Blood flow restriction (BFR) therapy/training is one of the newer and more exciting techniques being used in the sports medicine field. I received training with Owens Recovery Science and have been utilizing personalized blood flow restriction (PBFR) therapy in my clinic since November 2017 using the Delfi personalized tourniquet system (PTS).

What exactly is BFR?

It is the application of a specialized tourniquet system to the proximal arm or leg, which is inflated to a personalized and specific pressure to reduce blood flow to an exercising extremity. For the lower extremity, the occlusion pressure is 80%, whereas the upper extremity pressure is usually set at 50%.

The application is brief and intermittent, usually lasting about 6 minutes per exercise. For most clients, a total of 3-4 exercises are used leading to 24-30 minutes based on the specific exercises prescribed. Typically, to increase strength and hypertrophy a person would need to lift a significant amount of weight (greater than or equal to 60% of a 1 repetition maximum). With PBFR you can create significant strength and hypertrophy gains with loads as low as 20% 1RM.

We utilize the Delfi tourniquets as suggested with the Owens training course. You can see the PTS and tourniquets below:


What is the science behind this training tool?

The landmark study by Takarada published in 2000 revealed that significant hypertrophy gains are seen with occlusion and the use of lighter training loads. There is an increase in muscle protein synthesis as well as growth hormone secretion. Below you find some links to abstracts from Takarada’s work:

In addition to hypertrophy, there also appears to be an application for preventing disuse atrophy simply using occlusion. This may prove very beneficial for clients who are non-weightbearing after an injury or surgery, yet not able to perform much resistance training.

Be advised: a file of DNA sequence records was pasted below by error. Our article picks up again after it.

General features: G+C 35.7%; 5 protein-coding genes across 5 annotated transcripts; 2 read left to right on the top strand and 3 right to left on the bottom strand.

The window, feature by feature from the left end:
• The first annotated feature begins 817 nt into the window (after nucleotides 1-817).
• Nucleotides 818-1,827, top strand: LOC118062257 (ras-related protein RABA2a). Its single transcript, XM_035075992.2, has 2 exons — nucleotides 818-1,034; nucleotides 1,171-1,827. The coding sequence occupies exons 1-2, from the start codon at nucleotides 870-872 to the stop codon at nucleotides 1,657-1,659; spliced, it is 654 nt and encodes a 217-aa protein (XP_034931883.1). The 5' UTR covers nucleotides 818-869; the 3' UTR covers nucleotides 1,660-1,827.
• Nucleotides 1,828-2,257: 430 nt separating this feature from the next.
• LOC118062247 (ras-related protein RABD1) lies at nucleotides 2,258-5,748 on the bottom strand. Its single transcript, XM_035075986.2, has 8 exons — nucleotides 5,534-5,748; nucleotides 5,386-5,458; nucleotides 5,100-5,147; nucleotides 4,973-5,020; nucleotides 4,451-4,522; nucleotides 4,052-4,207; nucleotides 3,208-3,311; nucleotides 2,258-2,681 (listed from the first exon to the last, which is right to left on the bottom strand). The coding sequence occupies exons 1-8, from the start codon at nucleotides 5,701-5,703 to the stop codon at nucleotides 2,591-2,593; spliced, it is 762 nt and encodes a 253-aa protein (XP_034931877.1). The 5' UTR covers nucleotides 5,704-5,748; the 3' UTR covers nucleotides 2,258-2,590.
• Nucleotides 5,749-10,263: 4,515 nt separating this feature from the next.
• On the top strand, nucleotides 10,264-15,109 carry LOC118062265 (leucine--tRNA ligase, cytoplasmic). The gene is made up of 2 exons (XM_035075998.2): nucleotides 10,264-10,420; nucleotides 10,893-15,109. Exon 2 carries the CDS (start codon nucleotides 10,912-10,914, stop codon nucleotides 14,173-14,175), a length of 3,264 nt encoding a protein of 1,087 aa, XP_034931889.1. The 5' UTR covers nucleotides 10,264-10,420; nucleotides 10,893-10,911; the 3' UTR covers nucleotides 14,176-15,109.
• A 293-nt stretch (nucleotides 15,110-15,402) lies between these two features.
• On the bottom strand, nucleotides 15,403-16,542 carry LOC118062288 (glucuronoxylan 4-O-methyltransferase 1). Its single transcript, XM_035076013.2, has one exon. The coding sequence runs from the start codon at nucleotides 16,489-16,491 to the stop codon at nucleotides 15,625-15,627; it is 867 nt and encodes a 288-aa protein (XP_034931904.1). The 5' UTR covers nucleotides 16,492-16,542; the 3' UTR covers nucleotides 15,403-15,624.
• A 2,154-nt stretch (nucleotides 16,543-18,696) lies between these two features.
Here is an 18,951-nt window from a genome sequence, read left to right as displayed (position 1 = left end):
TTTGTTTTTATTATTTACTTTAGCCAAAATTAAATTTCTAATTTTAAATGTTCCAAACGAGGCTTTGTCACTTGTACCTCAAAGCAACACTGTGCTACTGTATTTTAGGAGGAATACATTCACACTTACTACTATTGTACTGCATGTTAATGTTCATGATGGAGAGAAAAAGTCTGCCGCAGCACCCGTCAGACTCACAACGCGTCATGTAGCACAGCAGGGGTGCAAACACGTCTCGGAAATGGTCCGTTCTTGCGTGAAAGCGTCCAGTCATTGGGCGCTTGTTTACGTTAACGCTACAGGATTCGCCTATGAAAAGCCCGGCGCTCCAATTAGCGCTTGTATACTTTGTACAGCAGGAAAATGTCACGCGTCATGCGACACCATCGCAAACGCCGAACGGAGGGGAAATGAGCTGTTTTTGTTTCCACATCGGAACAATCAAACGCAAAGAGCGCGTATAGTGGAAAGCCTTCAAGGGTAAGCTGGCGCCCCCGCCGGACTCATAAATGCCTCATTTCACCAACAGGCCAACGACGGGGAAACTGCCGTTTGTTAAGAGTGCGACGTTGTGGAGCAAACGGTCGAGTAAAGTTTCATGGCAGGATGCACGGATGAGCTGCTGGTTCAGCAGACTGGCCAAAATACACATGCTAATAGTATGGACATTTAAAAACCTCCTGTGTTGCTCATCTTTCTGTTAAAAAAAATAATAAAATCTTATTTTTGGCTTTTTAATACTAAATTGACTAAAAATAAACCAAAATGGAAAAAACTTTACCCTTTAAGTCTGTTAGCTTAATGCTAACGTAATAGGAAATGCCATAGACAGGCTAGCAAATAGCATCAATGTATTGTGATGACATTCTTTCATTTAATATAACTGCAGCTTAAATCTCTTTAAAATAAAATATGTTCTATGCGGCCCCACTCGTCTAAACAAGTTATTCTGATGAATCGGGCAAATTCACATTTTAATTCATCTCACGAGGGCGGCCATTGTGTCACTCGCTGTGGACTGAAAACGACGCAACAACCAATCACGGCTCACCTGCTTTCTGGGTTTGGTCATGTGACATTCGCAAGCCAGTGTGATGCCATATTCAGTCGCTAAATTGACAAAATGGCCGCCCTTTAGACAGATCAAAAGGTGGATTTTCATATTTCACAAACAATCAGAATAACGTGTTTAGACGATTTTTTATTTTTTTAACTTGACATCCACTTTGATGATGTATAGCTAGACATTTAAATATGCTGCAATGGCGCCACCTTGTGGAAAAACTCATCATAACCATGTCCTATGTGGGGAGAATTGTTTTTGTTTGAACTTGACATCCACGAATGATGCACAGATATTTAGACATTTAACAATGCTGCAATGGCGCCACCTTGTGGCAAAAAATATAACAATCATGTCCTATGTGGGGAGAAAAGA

Who are good candidates for this type of therapy?

It should noted that there are several type of BFR training aids on the market. Since I am in the clinical setting day to day, I wanted to use a system that accurately and consistently measures the amount of occlusion in my clients. This is why we partnered with Owens Recovey Science and use the PTS and wider tourniquets.

With respect to my therapy clients, I have used it for the following:

  • Post-op ACL reconstruction
  • Patellofemoral pain cases where the client cannot perform heavy training to strengthen the quadriceps
  • Osteoarthritis of the knee
  • Patella tendinitis
  • Rotator cuff strengthening


You can see my client above (Division 1 college soccer player) doing a TRX double leg squat following her ACL reconstruction. I have also seen very good results in younger clients with patella tendinitis that have not responded to other methods for pain relief. Consider the following case study:

A 14 y/o soccer player w/BTB autograft ACLR performed on 6-13-17 develops patella tendinitis at 14 weeks post-op. I used a Cho-pat strap, ultrasound, iontophoresis, IASTM, stretching, eccentrics, activity modification and laser used from 9/11 – 12/4 to reduce pain w/o success (23 visits). Therefore, I shifted the treatment focus from 12/4/17 to 1/4/18 to strength only with BFR focused therapy with resolution of palpation tenderness and ability to run and jump pain free in in just 8 visits.

That result speaks volumes to me and the patient. I am currently in the process of testing and adapting exercise protocols with different diagnoses, but I am very encouraged with the early returns. I feel this adjunct to PT will be an excellent tool for accelerating strength recovery after surgery, reducing disuse atrophy and allowing people who could not previously load their joints with traditional strength training an opportunity to increase strength with lower loads thereby sparing their joints from higher loads.

Are there contraindications?

The following list includes some general contraindications, but ultimately your physician or healthcare provider can determine if you are a good candidate or not.

  • History of deep vein thrombosis
  • Open fractures of the leg
  • Post‑traumatic lengthy hand reconstruction
  • Severe crushing injuries
  • Severe hypertension
  • Elbow surgery (where there is concomitant excess swelling)
  • Skin grafts in which all bleeding points must be readily distinguished
  • Compromised vascular circulation, e.g., peripheral artery disease
  • Sickle cell disease or trait

BFR is currently being used by professional athletes, the military, NCAA, PT/OT programs, large healthcare systems and private clinics. While it may not be appropriate for everyone, it seems to offer some promising benefits for both the rehab and performance training worlds.